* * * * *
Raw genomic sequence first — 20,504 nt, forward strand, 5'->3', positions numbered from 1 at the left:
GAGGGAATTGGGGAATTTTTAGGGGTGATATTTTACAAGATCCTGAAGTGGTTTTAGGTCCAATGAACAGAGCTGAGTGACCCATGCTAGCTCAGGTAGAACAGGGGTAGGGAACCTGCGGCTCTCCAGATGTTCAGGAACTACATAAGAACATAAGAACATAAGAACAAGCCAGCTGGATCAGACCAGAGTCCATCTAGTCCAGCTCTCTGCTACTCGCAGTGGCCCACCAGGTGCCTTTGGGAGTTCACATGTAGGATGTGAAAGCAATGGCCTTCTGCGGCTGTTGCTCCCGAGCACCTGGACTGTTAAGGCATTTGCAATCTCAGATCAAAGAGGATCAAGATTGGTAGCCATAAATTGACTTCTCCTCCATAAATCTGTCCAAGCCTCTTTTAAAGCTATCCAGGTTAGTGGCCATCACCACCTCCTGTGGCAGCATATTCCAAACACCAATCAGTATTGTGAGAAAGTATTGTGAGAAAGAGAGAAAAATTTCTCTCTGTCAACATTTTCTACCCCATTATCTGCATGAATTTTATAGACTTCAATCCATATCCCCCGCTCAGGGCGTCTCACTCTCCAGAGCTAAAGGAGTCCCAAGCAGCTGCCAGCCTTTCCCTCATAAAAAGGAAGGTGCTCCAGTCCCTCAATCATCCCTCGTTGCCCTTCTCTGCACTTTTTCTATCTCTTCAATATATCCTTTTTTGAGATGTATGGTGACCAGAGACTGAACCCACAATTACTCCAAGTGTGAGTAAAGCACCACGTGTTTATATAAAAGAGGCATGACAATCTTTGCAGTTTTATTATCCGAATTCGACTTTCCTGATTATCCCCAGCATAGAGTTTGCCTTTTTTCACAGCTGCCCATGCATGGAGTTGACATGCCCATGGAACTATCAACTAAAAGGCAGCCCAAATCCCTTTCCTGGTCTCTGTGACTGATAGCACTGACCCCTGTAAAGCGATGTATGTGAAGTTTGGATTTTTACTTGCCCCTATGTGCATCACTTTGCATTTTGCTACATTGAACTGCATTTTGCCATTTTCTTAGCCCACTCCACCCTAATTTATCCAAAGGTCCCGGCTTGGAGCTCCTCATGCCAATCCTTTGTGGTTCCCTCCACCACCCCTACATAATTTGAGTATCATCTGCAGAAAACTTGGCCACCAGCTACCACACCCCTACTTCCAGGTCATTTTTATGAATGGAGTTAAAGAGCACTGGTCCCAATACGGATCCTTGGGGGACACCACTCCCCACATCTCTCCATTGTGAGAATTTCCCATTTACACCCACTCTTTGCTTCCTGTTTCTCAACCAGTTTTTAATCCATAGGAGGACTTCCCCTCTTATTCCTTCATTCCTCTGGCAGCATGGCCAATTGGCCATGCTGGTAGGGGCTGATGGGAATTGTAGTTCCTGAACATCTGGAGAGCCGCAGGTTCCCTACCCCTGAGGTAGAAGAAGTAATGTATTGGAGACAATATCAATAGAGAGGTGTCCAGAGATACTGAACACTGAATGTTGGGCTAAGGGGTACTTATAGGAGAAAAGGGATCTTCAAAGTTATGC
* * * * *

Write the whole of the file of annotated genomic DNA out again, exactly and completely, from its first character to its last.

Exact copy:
Raw genomic sequence first — 20,504 nt, forward strand, 5'->3', positions numbered from 1 at the left:
GAGGGAATTGGGGAATTTTTAGGGGTGATATTTTACAAGATCCTGAAGTGGTTTTAGGTCCAATGAACAGAGCTGAGTGACCCATGCTAGCTCAGGTAGAACAGGGGTAGGGAACCTGCGGCTCTCCAGATGTTCAGGAACTACATAAGAACATAAGAACATAAGAACAAGCCAGCTGGATCAGACCAGAGTCCATCTAGTCCAGCTCTCTGCTACTCGCAGTGGCCCACCAGGTGCCTTTGGGAGTTCACATGTAGGATGTGAAAGCAATGGCCTTCTGCGGCTGTTGCTCCCGAGCACCTGGACTGTTAAGGCATTTGCAATCTCAGATCAAAGAGGATCAAGATTGGTAGCCATAAATTGACTTCTCCTCCATAAATCTGTCCAAGCCTCTTTTAAAGCTATCCAGGTTAGTGGCCATCACCACCTCCTGTGGCAGCATATTCCAAACACCAATCAGTATTGTGAGAAAGTATTGTGAGAAAGAGAGAAAAATTTCTCTCTGTCAACATTTTCTACCCCATTATCTGCATGAATTTTATAGACTTCAATCCATATCCCCCGCTCAGGGCGTCTCACTCTCCAGAGCTAAAGGAGTCCCAAGCAGCTGCCAGCCTTTCCCTCATAAAAAGGAAGGTGCTCCAGTCCCTCAATCATCCCTCGTTGCCCTTCTCTGCACTTTTTCTATCTCTTCAATATATCCTTTTTTGAGATGTATGGTGACCAGAGACTGAACCCACAATTACTCCAAGTGTGAGTAAAGCACCACGTGTTTATATAAAAGAGGCATGACAATCTTTGCAGTTTTATTATCCGAATTCGACTTTCCTGATTATCCCCAGCATAGAGTTTGCCTTTTTTCACAGCTGCCCATGCATGGAGTTGACATGCCCATGGAACTATCAACTAAAAGGCAGCCCAAATCCCTTTCCTGGTCTCTGTGACTGATAGCACTGACCCCTGTAAAGCGATGTATGTGAAGTTTGGATTTTTACTTGCCCCTATGTGCATCACTTTGCATTTTGCTACATTGAACTGCATTTTGCCATTTTCTTAGCCCACTCCACCCTAATTTATCCAAAGGTCCCGGCTTGGAGCTCCTCATGCCAATCCTTTGTGGTTCCCTCCACCACCCCTACATAATTTGAGTATCATCTGCAGAAAACTTGGCCACCAGCTACCACACCCCTACTTCCAGGTCATTTTTATGAATGGAGTTAAAGAGCACTGGTCCCAATACGGATCCTTGGGGGACACCACTCCCCACATCTCTCCATTGTGAGAATTTCCCATTTACACCCACTCTTTGCTTCCTGTTTCTCAACCAGTTTTTAATCCATAGGAGGACTTCCCCTCTTATTCCTTCATTCCTCTGGCAGCATGGCCAATTGGCCATGCTGGTAGGGGCTGATGGGAATTGTAGTTCCTGAACATCTGGAGAGCCGCAGGTTCCCTACCCCTGAGGTAGAAGAAGTAATGTATTGGAGACAATATCAATAGAGAGGTGTCCAGAGATACTGAACACTGAATGTTGGGCTAAGGGGTACTTATAGGAGAAAAGGGATCTTCAAAGTTATGC